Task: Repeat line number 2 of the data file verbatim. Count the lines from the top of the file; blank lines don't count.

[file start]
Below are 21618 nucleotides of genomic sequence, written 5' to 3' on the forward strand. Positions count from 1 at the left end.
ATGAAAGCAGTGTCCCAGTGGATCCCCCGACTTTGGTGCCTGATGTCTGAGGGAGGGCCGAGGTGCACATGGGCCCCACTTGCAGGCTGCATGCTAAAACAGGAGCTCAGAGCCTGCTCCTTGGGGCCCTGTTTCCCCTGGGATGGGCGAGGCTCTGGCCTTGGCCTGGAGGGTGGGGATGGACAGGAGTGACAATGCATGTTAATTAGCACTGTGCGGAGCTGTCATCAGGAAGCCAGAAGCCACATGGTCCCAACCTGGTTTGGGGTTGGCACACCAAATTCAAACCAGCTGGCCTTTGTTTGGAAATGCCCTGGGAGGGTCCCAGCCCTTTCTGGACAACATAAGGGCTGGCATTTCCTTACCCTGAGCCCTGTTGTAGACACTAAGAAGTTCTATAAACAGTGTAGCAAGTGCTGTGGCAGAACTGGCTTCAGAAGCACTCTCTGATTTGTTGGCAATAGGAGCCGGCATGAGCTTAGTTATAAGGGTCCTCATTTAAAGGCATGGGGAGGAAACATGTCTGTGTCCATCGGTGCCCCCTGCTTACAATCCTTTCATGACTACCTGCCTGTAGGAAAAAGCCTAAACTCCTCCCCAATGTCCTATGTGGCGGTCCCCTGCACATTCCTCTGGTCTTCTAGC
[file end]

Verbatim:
ATGAAAGCAGTGTCCCAGTGGATCCCCCGACTTTGGTGCCTGATGTCTGAGGGAGGGCCGAGGTGCACATGGGCCCCACTTGCAGGCTGCATGCTAAAACAGGAGCTCAGAGCCTGCTCCTTGGGGCCCTGTTTCCCCTGGGATGGGCGAGGCTCTGGCCTTGGCCTGGAGGGTGGGGATGGACAGGAGTGACAATGCATGTTAATTAGCACTGTGCGGAGCTGTCATCAGGAAGCCAGAAGCCACATGGTCCCAACCTGGTTTGGGGTTGGCACACCAAATTCAAACCAGCTGGCCTTTGTTTGGAAATGCCCTGGGAGGGTCCCAGCCCTTTCTGGACAACATAAGGGCTGGCATTTCCTTACCCTGAGCCCTGTTGTAGACACTAAGAAGTTCTATAAACAGTGTAGCAAGTGCTGTGGCAGAACTGGCTTCAGAAGCACTCTCTGATTTGTTGGCAATAGGAGCCGGCATGAGCTTAGTTATAAGGGTCCTCATTTAAAGGCATGGGGAGGAAACATGTCTGTGTCCATCGGTGCCCCCTGCTTACAATCCTTTCATGACTACCTGCCTGTAGGAAAAAGCCTAAACTCCTCCCCAATGTCCTATGTGGCGGTCCCCTGCACATTCCTCTGGTCTTCTAGC